Summer Field Jobs in Alaska
Each year, the Alaska Salmon Program of the School of Aquatic & Fishery Sciences typically has vacancies for paid and volunteer summer work at our sites in western Alaska. The Alaska Salmon Program consists of 5 remote field stations and has conducted field research on the biology and management of Pacific salmon for the past 50 years. The typical field program involves approximately 20 faculty, staff, graduate, and undergraduate students, and runs from early June until early September. The work involves a range of scientific disciplines including fisheries management, population dynamics, ecology, behavior, and limnology. Field assistants will gain experience in such diverse tasks as sampling chlorophyll, zooplankton, insects, and juvenile fish with different types of gear, collection of biological samples from adult salmon, behavioral observations of adult salmon, conducting stream surveys for salmon abundance, and studies of predation by grizzly bears. The work can be arduous, living conditions are often primitive and exposure to harsh environmental conditions is probable.
Airfare, food, and accommodations are provided for both volunteer and paid positions. We typically hire (a) 35 research assistant/fish technicians that work as paid assistants for the season (JuneSeptember) and (b) graduate students that volunteer for 2- to 3-week blocks throughout the summer.
If you are interested, please submit the following information as soon as possible:
- a letter of interest highlighting relevant coursework and experience, such as handling fish, operating boats of any size, or field work;
- a resume or CV; and
- if possible, references and/or letters of recommendation.
College transcripts may be requested. You may submit all application materials to Chris Boatright via email or street mail:
- email@example.com, or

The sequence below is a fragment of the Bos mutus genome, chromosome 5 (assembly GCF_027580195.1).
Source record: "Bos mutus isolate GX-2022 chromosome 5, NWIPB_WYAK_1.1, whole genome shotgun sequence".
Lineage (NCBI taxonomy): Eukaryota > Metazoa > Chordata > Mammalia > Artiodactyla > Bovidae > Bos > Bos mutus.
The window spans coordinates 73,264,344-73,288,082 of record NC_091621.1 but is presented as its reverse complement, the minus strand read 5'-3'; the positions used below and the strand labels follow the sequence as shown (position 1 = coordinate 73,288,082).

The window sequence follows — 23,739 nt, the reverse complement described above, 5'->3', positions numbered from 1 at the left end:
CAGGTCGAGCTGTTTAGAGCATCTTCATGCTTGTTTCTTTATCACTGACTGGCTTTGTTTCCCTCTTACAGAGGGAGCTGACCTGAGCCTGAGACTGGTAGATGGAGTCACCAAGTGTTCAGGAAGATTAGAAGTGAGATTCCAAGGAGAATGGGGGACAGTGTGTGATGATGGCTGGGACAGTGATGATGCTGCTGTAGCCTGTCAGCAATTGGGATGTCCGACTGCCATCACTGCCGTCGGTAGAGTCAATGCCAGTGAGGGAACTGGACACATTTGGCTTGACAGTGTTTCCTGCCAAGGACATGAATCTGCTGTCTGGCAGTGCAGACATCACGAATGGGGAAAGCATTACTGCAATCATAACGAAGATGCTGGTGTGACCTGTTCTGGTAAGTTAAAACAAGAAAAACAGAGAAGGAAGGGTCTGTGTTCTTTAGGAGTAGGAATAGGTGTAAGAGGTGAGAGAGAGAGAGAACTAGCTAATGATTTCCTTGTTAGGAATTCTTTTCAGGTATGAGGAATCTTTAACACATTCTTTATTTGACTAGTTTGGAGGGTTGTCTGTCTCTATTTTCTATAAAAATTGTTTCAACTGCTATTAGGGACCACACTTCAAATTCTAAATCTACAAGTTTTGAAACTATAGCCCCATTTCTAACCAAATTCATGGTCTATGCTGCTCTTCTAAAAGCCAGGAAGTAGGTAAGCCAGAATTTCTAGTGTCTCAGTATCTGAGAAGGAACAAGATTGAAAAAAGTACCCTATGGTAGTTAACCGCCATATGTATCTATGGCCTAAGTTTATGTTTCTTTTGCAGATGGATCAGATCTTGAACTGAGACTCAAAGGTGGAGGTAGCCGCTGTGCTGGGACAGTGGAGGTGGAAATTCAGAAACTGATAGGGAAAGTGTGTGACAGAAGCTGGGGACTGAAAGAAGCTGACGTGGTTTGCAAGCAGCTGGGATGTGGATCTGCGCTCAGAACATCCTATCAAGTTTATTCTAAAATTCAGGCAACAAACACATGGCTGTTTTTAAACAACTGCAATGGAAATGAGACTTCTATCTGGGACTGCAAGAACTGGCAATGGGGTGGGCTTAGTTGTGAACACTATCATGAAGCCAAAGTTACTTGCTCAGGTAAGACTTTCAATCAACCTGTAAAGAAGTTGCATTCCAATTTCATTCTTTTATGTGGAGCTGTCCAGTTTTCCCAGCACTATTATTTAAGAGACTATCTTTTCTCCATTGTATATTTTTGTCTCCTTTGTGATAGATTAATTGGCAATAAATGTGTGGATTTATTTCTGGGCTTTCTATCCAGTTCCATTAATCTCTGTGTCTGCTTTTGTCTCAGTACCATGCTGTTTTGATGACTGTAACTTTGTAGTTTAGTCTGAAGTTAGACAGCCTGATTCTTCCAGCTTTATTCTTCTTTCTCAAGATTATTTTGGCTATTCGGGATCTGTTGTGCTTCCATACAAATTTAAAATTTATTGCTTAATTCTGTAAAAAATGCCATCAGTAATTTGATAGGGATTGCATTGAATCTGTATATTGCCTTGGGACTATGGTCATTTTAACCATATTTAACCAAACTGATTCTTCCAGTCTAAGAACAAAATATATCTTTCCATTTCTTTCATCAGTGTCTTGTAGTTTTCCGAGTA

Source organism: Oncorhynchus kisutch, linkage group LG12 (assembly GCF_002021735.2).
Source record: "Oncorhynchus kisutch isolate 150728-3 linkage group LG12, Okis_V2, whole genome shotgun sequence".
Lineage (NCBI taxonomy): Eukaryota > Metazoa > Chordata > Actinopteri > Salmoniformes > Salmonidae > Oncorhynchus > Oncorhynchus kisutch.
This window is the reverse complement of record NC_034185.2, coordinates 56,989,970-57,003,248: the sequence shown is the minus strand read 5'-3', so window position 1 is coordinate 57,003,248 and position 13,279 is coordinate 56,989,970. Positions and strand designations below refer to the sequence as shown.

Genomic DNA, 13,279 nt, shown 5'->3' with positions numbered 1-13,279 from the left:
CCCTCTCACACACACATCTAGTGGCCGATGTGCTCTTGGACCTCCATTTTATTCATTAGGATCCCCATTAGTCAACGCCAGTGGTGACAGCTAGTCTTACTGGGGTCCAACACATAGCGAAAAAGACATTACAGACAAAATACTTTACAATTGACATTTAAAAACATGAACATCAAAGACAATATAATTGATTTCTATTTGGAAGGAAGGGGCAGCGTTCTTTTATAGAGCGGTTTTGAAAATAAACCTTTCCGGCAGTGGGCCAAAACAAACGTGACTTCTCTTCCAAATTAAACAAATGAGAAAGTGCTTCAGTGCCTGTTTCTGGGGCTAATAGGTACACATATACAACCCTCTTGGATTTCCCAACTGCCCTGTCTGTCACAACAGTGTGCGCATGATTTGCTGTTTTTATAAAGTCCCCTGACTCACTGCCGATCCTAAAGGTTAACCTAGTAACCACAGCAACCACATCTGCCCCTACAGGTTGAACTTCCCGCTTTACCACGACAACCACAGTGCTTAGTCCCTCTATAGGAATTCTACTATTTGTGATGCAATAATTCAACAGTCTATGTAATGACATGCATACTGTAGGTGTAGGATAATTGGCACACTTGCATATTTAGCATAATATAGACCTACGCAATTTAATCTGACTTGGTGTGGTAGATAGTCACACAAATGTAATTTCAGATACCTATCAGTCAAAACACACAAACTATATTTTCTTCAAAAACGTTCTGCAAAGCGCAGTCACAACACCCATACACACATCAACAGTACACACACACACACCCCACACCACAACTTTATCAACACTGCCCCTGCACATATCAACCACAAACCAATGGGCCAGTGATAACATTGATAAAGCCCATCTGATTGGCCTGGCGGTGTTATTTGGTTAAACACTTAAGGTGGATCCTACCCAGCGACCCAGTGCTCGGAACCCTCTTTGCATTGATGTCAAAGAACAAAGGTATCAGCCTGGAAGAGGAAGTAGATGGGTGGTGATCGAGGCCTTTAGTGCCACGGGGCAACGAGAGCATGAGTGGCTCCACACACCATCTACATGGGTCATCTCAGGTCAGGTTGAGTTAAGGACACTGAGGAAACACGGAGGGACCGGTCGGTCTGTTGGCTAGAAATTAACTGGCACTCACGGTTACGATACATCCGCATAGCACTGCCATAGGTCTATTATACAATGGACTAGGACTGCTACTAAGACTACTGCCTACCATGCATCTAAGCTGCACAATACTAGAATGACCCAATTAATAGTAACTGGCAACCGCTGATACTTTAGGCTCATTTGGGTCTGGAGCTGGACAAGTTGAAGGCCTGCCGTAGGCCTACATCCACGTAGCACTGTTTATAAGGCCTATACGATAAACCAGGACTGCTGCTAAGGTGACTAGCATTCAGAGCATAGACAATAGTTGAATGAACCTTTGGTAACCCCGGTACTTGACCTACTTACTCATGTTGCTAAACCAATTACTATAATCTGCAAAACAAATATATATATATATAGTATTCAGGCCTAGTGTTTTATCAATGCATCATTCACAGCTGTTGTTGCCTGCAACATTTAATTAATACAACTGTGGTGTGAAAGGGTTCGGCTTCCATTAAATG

- Chris Boatright
University of Washington
School of Aquatic & Fishery Sciences
Seattle, WA, 98195
If you have any questions, contact Chris Boatright at the email address above or 206-543-7628. Each year we try to hire the majority of these positions by the end of April.
The field camps and existing research and teaching that is done in the Alaska Salmon program provides a base for research for other investigators.
Each year we employ a number of undergraduate students as field assistants, and many of these students do independent research projects, a number of which have been published in scientific journals. Students interested in doing research projects should contact any of the faculty members associated with the project.
Many graduate students do their thesis work in our field camps, and we encourage students not supervised by Alaska Program faculty to enquire about research opportunities. Opportunities exist for work on salmon management, biology of salmon, biology of other fish, as well as basic biology of other animal and plant species. Several students are currently working in the Wood River system on the role of salmon in plant nutrients, supported by a National Science Foundation grant to Dr. Robert Naiman (UW Aquatic & Fishery Sciences).
Other UW Faculty
We encourage other interested faculty to explore the possibility of research and teaching in these facilities. Currently Dr. Robert Naiman of the School of Aquatic & Fishery Sciences is working in the Wood River System.
Visitors from Other Campuses
We encourage interested scientists to communicate with us regarding proposals to work in these facilities. Dozens of scientists from other locations have worked with us and we hope to foster such interactions more.